Crossposted at CalChamber.com.
Independent contractors are a vital and growing source of California’s economy, according to a new report co-sponsored by several leading business organizations. Attempts to rein in independent contractors through onerous regulations would have a harmful effect on California’s economic productivity and employment.
Independent contracting is a business arrangement in which a client firm (or government) will contract with, usually, a small business or individual to perform work that might otherwise be performed in-house by staff employees. Labor unions in California and elsewhere have criticized these arrangements and attempted to apply onerous regulations on record-keeping and taxation that would reduce the incentive to employ or become an independent contractor.
The study, prepared by Philip J. Romero, PhD, Professor of Finance, University of Oregon and former chief economist for Governor Pete Wilson, found that independent contractors are an important source of economic strength in California, and that arguments aimed at undermining independent contracting are based on myth, not credible data.
Key findings in the report include:
- California’s economic growth in particular is heavily dependent on small businesses and independent contractors. In 2009 (the most recent year available), roughly 1.5 million Californians worked primarily for their own businesses — more than one of every eleven workers in the state. Self-employment is about one-third more common in California than in the nation. This is not surprising since California has long had a reputation as an incubator for new businesses. According to Romero, “arguably, the state’s high rate of new business formation is one of its few remaining competitive advantages.”
- Romero provides convincing evidence that “the rate at which new firms are created may be the single most important contributor to economic growth.” Since California is among the leading states in formation of small and new businesses – which in turn are the key generators of job growth and long-term prosperity – “its economy would suffer disproportionately if independent contracting was curbed.”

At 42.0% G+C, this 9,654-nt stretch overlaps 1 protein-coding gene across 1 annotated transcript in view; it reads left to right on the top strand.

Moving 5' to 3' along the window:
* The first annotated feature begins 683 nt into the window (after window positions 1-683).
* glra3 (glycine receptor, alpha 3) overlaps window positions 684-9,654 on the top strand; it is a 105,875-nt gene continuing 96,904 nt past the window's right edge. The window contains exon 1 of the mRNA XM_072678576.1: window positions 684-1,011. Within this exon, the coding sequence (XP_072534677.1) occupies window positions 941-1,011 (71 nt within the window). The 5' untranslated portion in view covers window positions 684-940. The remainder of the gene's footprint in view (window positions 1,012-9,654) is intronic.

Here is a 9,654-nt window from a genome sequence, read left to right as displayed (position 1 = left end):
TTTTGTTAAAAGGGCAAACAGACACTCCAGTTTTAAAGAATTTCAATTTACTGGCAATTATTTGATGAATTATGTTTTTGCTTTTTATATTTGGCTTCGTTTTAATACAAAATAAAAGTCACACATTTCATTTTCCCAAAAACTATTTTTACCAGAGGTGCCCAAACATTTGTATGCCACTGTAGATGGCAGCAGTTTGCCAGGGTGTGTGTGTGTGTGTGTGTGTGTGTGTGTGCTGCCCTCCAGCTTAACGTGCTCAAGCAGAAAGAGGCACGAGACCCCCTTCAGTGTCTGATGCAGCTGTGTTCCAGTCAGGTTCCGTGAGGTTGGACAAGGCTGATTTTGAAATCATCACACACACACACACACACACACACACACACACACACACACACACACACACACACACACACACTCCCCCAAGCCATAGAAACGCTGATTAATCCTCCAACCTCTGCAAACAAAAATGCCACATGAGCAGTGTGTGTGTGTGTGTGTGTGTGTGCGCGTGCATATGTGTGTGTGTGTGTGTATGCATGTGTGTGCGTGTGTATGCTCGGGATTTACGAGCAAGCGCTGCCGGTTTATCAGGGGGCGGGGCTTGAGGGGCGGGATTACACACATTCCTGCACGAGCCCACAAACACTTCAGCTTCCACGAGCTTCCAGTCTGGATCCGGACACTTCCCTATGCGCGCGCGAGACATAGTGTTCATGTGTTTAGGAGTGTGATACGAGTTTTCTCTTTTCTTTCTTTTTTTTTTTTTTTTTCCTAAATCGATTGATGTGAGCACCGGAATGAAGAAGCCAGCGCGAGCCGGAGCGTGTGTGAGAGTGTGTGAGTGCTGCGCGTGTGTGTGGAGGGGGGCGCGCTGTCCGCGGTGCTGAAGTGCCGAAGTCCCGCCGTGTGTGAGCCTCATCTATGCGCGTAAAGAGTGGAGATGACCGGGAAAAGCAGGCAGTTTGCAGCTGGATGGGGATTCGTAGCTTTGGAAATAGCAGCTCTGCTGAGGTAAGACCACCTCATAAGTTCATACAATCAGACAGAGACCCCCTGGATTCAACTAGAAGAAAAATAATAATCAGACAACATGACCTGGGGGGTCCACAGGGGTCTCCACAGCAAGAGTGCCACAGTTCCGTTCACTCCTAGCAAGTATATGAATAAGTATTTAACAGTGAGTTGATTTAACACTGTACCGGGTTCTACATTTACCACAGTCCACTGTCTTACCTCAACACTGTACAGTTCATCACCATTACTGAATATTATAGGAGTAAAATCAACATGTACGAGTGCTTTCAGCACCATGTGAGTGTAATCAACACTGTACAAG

- Romero refutes the myths (masquerading as arguments) that have arisen in the debate on independent contracting. Independents contractors do not gain a competitive advantage in evasion of labor and tax laws – indeed, tax compliance is the same or higher for contractors than for employees. Contracting work is not a “fallback occupation” for those who have lost jobs – in fact, self-employment fell during the recent recession and has grown during boom years. Finally, contacting is a symptom, not a cause, of increasing global competition.
- Restricting independent contracting will slow economic growth and add to the state’s unemployment rate. Using several national measures of regulation, Romero calculated that adding restrictions on labor arrangements, including independent contracting, “will suppress state GDP growth by between 0.3 percent and 0.6 percent … and add between 0.25 percent and 0.5% to the state’s unemployment rate.”
- State policies that encourage self-employment facilitate productivity growth and thereby make the state’s economy more competitive. These policies assist workers who may be entrepreneurially inclined to pursue higher income, autonomy and greater job satisfaction.
Romero concludes that the greater cost of restrictions on independent contracting is not the short-run impact; it is “the suppression of innovation and productivity improvements that are at the heart of all economic progress.”
The Economic Benefits of Preserving Independent Contracting, by Philip J. Romero, PhD, Professor of Finance, University of Oregon, was co-sponsored by CFCE (of which I am president), California Business Roundtable, California Hispanic Chambers of Commerce, California Asian Pacific Chamber of Commerce, and National Federation of Independent Business, California.
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